Antibody Response in IBD Patients After COVID Infection

August 5, 2021

Canadian researchers at the University of Calgary have published a study testing the antibody response after a COVID-19 infection in those with inflammatory bowel disease (IBD).

Many IBD patients take immunosuppressive therapies for their autoimmune disease, which may inhibit the development of antibodies after a COVID-19 infection or the vaccine. This population is also considered high-risk for severe disease outcomes from a COVID-19 infection.

Serosurveillance provides estimates of antibody levels against infectious diseases and is considered the gold standard for measuring population immunity due to past infection or vaccination. This serosurveillance study included 324 patients from October 2020 to April 2021; 279 patients were in the serosurveillance group and did not have a prior COVID-19 diagnosis. 45 patients had been previously infected and recovered from COVID-19. The majority of participants had Crohn’s disease; 60% of recovered patients and 48.5% of the serosurveillance group were on anti-TNF agents.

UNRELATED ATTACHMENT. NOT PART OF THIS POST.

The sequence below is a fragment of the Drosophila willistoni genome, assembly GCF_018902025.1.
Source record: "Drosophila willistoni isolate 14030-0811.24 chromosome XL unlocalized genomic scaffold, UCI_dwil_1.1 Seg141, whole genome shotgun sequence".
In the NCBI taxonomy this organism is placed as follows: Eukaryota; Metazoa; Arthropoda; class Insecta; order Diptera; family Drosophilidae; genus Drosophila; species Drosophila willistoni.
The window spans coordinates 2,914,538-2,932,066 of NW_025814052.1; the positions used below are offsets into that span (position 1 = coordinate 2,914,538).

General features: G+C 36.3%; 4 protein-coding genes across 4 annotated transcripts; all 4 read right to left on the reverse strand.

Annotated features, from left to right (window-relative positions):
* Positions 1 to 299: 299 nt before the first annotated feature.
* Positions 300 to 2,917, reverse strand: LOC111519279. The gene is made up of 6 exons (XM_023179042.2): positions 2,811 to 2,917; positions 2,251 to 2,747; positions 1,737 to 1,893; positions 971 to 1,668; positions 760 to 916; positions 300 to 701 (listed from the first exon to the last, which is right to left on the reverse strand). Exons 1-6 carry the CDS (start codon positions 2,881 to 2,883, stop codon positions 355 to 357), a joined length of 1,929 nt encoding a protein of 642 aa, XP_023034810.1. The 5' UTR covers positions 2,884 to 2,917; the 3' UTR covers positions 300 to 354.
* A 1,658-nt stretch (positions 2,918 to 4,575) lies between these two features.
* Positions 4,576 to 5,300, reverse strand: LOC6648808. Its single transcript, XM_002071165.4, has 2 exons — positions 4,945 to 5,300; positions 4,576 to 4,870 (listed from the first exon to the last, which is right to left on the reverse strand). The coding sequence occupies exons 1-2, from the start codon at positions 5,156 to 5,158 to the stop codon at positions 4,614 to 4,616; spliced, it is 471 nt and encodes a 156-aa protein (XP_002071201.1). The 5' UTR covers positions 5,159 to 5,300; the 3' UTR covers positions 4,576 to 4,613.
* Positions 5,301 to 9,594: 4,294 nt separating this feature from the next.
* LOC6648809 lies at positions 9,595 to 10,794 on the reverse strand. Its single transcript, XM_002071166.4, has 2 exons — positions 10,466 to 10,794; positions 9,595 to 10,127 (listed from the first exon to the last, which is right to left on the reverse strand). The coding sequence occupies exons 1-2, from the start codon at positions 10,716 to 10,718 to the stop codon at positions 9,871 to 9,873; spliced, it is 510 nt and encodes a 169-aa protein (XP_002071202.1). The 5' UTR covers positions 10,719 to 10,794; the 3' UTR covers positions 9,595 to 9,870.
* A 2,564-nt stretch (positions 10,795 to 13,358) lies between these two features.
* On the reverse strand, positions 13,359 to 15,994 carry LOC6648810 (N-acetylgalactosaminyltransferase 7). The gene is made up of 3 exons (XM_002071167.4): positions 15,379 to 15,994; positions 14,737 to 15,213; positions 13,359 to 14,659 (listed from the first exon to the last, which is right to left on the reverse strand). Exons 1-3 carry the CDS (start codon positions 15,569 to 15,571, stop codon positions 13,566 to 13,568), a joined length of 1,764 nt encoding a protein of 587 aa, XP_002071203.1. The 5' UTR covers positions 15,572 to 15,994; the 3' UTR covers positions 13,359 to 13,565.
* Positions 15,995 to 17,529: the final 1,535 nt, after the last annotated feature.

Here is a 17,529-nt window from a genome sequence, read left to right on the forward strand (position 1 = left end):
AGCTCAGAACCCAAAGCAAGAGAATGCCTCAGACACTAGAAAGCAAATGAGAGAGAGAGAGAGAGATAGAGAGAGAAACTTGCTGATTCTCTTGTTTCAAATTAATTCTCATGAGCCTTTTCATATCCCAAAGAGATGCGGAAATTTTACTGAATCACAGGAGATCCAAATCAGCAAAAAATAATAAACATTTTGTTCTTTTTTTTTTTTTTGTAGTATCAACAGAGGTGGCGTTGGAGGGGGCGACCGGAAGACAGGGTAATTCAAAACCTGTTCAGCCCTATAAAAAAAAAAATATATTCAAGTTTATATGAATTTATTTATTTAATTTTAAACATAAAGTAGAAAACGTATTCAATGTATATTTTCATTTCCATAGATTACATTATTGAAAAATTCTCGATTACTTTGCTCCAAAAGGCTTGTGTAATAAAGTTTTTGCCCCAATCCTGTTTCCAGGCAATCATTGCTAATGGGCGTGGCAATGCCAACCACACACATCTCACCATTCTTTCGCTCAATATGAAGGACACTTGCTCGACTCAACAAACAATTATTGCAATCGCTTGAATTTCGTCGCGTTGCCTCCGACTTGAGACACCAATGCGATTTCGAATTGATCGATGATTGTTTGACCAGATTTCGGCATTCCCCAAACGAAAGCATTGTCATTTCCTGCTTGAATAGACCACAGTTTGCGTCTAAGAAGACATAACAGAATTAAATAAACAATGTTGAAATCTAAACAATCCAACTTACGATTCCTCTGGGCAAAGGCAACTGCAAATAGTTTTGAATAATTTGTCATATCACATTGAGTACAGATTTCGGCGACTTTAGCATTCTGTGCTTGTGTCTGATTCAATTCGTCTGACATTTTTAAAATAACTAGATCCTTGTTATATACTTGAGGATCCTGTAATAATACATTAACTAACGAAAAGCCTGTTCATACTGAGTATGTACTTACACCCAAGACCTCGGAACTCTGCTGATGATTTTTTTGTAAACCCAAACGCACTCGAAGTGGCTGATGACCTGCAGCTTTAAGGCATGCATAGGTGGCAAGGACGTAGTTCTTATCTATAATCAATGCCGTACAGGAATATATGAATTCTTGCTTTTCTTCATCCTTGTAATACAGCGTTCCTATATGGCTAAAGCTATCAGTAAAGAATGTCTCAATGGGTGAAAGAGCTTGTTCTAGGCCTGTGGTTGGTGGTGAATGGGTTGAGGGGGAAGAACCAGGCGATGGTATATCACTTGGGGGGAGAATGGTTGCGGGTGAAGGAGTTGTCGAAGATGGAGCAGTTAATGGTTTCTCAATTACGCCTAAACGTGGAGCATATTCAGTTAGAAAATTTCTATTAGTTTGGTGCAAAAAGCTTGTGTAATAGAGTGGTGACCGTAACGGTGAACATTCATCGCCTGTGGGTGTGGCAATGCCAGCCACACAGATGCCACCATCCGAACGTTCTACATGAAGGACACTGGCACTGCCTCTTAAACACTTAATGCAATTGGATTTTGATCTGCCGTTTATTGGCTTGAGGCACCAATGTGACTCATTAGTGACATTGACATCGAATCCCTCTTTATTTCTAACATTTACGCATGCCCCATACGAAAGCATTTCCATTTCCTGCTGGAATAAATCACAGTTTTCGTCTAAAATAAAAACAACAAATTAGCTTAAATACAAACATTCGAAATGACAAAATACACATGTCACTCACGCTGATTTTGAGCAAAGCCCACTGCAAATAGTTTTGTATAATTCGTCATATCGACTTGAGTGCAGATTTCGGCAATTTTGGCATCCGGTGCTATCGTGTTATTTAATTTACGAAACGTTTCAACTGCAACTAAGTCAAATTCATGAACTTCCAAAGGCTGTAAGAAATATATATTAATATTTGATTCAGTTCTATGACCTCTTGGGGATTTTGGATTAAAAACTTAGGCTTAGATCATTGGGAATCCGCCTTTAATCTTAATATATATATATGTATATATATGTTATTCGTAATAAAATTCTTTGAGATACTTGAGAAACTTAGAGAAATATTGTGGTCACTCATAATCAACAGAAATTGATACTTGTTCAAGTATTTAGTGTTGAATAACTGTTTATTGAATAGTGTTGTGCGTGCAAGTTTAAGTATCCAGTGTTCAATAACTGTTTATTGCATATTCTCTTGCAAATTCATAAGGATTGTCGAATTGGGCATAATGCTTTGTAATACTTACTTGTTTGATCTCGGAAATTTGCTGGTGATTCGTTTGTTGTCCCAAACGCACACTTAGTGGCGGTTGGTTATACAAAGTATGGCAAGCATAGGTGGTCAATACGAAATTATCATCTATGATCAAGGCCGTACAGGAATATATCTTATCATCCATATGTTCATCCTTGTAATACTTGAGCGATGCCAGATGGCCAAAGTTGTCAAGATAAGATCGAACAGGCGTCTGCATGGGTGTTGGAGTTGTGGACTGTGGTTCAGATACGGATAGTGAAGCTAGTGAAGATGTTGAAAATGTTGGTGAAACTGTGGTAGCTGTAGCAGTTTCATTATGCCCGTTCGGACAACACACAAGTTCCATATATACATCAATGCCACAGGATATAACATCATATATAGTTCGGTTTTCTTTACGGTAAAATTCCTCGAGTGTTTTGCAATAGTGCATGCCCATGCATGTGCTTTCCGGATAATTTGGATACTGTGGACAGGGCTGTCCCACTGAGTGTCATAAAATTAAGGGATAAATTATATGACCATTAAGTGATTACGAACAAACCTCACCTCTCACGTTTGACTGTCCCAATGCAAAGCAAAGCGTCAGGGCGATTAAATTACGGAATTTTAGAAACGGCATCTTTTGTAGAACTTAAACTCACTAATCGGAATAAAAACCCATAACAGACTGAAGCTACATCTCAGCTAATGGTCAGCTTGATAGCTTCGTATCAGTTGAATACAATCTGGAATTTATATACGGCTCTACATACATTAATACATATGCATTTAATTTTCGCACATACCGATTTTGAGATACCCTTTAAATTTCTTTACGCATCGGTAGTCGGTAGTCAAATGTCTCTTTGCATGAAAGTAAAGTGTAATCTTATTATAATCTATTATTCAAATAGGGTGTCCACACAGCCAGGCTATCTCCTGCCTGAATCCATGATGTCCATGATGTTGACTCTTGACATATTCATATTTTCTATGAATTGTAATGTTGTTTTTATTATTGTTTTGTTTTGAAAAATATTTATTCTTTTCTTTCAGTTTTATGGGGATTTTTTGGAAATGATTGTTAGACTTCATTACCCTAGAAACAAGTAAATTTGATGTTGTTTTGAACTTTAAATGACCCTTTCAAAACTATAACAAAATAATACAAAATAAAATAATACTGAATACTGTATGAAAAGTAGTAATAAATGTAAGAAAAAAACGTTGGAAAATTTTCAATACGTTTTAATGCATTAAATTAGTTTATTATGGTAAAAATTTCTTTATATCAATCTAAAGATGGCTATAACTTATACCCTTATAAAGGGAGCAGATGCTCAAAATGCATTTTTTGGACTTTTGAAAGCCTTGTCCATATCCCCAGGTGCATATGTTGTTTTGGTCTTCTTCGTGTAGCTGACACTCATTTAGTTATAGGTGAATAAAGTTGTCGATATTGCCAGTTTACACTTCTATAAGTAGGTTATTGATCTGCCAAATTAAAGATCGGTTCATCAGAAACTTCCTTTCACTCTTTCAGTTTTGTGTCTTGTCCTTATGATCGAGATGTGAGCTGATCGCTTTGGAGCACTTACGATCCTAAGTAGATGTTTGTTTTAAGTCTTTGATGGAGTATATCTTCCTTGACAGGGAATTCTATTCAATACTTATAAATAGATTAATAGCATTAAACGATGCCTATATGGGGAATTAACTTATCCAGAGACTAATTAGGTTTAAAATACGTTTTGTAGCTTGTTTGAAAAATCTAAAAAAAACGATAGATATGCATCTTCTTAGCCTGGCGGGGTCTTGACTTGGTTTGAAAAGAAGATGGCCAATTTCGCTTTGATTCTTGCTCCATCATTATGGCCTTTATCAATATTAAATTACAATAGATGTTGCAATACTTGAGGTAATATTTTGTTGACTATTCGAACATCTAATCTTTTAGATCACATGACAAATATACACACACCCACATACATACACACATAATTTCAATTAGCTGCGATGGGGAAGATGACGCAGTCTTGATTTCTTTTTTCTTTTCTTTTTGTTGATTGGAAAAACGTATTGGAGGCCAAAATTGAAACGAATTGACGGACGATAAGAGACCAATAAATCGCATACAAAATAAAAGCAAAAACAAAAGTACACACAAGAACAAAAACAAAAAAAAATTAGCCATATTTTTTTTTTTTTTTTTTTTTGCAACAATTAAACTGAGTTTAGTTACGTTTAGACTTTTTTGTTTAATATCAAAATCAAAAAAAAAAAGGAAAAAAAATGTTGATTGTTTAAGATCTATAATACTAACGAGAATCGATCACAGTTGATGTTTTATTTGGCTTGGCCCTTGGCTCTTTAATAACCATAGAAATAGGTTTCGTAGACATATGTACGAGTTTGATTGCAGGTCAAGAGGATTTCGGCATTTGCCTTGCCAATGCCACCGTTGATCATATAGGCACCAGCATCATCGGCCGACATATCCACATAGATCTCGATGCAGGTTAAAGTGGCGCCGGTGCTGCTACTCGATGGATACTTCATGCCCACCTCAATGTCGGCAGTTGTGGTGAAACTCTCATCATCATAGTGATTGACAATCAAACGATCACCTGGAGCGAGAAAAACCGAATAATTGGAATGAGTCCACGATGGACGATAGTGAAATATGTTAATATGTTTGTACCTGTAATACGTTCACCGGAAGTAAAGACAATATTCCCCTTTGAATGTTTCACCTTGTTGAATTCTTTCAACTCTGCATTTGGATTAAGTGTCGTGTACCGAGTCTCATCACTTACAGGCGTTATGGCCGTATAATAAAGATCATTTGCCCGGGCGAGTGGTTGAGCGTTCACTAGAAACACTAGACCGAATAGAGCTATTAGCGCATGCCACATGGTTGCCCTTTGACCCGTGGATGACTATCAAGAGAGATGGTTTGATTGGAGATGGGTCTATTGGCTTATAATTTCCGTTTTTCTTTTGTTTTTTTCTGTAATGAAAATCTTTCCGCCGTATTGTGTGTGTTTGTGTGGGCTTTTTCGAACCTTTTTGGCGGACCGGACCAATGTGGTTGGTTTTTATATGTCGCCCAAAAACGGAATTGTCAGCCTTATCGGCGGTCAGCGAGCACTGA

At baseline, 53.3% of recovered patients had positive nucleocapsid antibodies, whereas 1.08% of the serosurveillance cohort tested positive. Nucleocapsid proteins are the most sensitive target for serologicical diagnosis of a COVID-19 infection; neutralizing antibodies appear later in immune development (1).

“The proportion of patients who were nucleocapsid antibody positive was 80.9% from 0-90 days from diagnosis.” Only 21.7% of patients tested positive for antibodies after 90 days post-infection.





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